Detroit: Ford Motor Co reported a record $14.6 billion full-year loss on Thursday but said it would have the cash to survive the worst downturn in auto sales in decades without a US government bailout.
Ford plans to cut some 2,500 white-collar jobs and draw down its remaining credit line after burning through $5.5 billion of cash as global auto sales plunged.
The automaker posted a deeper-than-expected $5.9 billion fourth quarter net loss. Ford has reported net losses totaling nearly $30 billion over the past three years.
For the year, Ford burned through $21 billion but said it expected that it would be be able to better conserve cash in 2009 if US sales stabilize in the second half as it expects.
The No. 2 US automaker also said it would draw down $10.1 billion remaining on its credit line and defer $2 billion in payments pledged to a trust aligned with the United Auto Workers to add to its cash position in the first quarter.
Ford shares were down 3% in afternoon trade.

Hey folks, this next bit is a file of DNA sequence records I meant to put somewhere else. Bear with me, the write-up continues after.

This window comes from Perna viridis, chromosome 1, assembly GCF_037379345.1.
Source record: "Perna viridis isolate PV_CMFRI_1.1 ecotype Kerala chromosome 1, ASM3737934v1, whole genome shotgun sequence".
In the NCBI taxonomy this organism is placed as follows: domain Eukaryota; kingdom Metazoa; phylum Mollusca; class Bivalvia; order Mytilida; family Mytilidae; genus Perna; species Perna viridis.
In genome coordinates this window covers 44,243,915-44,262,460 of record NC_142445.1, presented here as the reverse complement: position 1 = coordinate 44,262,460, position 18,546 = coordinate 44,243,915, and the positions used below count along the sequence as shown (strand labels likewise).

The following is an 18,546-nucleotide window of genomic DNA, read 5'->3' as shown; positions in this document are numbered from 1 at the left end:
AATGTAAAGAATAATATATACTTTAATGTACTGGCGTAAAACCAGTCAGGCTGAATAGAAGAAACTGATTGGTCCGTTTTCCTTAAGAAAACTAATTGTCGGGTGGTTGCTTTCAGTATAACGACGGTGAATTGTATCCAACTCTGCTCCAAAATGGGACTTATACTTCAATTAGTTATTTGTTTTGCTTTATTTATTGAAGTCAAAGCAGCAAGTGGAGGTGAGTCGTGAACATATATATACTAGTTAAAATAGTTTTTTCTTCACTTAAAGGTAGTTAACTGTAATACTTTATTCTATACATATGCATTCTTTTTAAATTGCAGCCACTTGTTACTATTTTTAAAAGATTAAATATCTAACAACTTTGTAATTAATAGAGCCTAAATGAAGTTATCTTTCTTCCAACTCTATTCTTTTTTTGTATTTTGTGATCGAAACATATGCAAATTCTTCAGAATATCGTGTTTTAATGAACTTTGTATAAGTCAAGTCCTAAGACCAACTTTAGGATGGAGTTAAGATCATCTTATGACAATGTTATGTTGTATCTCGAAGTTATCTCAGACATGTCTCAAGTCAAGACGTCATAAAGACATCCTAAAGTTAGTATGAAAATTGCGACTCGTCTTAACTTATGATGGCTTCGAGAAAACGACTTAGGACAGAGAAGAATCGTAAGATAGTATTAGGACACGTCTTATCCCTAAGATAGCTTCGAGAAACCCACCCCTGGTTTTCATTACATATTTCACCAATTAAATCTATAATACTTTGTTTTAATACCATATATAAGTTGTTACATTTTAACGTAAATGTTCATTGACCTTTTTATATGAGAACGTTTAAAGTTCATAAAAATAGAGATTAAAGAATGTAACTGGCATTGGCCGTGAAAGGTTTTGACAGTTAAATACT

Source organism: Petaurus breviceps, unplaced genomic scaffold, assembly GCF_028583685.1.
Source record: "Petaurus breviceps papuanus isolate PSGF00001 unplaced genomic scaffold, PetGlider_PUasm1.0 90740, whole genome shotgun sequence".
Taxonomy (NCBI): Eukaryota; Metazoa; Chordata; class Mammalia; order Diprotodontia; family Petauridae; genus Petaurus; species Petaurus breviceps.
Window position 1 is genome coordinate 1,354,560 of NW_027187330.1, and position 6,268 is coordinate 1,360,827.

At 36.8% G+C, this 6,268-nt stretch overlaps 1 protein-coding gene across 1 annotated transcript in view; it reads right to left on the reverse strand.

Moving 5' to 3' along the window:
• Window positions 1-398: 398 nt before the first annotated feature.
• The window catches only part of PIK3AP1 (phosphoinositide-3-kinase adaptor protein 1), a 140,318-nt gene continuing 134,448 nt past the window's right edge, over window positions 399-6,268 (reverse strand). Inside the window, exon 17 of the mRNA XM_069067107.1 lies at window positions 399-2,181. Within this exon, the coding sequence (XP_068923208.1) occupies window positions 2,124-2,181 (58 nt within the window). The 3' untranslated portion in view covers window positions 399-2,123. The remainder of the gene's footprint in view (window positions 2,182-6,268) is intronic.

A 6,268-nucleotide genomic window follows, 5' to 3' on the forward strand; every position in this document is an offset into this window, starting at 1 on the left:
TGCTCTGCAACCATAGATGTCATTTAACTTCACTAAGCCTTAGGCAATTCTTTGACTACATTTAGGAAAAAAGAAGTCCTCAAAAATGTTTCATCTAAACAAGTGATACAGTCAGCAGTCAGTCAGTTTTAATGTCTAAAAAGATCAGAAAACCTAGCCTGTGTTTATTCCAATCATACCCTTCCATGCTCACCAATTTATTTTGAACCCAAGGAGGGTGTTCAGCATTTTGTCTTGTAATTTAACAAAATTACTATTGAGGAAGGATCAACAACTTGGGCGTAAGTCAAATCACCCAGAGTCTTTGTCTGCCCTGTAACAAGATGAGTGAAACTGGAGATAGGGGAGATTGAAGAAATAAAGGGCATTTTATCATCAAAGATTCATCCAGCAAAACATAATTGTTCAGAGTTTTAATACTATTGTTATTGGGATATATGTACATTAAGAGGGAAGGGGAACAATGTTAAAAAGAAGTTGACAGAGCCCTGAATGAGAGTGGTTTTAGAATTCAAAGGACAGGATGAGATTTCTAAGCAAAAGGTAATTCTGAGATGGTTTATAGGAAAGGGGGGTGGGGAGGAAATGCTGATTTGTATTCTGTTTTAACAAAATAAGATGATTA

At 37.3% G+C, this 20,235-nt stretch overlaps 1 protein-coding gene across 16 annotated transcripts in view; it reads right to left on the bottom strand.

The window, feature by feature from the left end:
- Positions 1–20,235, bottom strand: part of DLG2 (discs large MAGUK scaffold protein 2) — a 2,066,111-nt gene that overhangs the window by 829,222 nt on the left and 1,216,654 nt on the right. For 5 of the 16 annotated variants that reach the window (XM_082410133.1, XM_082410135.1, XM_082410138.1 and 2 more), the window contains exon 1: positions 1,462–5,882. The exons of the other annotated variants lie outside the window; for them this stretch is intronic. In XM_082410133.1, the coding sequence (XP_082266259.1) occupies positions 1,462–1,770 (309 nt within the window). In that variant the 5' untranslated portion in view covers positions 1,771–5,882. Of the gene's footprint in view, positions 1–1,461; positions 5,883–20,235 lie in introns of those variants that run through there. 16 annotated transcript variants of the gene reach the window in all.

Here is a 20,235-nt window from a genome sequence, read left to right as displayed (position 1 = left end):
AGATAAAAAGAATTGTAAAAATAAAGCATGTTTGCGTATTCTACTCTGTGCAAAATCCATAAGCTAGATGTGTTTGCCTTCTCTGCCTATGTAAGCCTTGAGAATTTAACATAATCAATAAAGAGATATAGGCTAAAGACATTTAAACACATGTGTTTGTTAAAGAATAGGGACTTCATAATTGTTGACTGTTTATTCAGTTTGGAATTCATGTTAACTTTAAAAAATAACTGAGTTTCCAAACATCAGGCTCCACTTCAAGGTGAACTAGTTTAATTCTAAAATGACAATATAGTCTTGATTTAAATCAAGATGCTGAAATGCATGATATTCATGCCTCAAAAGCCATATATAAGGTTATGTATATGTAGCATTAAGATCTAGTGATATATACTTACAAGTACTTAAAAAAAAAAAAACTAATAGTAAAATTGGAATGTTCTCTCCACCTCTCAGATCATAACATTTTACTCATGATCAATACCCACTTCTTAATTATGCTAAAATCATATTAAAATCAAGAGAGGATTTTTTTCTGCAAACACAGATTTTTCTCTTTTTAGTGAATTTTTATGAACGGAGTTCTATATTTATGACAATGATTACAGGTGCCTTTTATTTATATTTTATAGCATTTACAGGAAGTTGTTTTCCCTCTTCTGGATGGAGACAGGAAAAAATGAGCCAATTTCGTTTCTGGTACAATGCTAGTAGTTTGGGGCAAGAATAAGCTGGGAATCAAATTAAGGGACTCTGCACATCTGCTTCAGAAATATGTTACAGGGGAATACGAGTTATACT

Analysts lauded Ford under Mulally with having the foresight to borrow heavily in 2006, before credit markets shut down and auto sales plunged in 2008.
Ford’s captive credit arm, Ford Motor Credit, said it would cut 1,200 jobs, or 20% of its staff. For its auto operations, Ford said it had almost completed 1,300 white-collar job cuts that it began in November.
Suspending the jobs bank had been a condition imposed by the federal government for the $17.4 billion bailout of Ford’s rivals General Motors Corp and Chrysler. GM and Chrysler both had previously announced an end to the program.
Still, Ford was expecting some recovery in the US market in the second half of the year and he expected it would be the first region to show signs of a rebound.
Ford has asked for a $9 billion line of credit from the US government as insurance against a worsening in the global economy. It also expects to receive $5 billion of direct loans from a US program to support improved fuel economy.
Industry-wide US auto sales fell 18% in 2008 and are expected to fall for a fourth consecutive year in 2009, ratcheting up pressure on automakers in the world’s largest and most profitable market.
Ford remains more optimistic than most industry forecasts for 2009, even though it cut its industry-wide US sales forecast to a range of 11.5 million to 12.5 million units including medium and heavy trucks from the range it used in Congressional testimony last year.
The automaker trimmed its first quarter production plan by 30,000 units in North America to 400,000 units, a cut that will add to the considerable pressure on its supply base.
Ford does not contemplate a cash injection for former parts unit Visteon Corp, whose stock has fallen to 16 cents per share.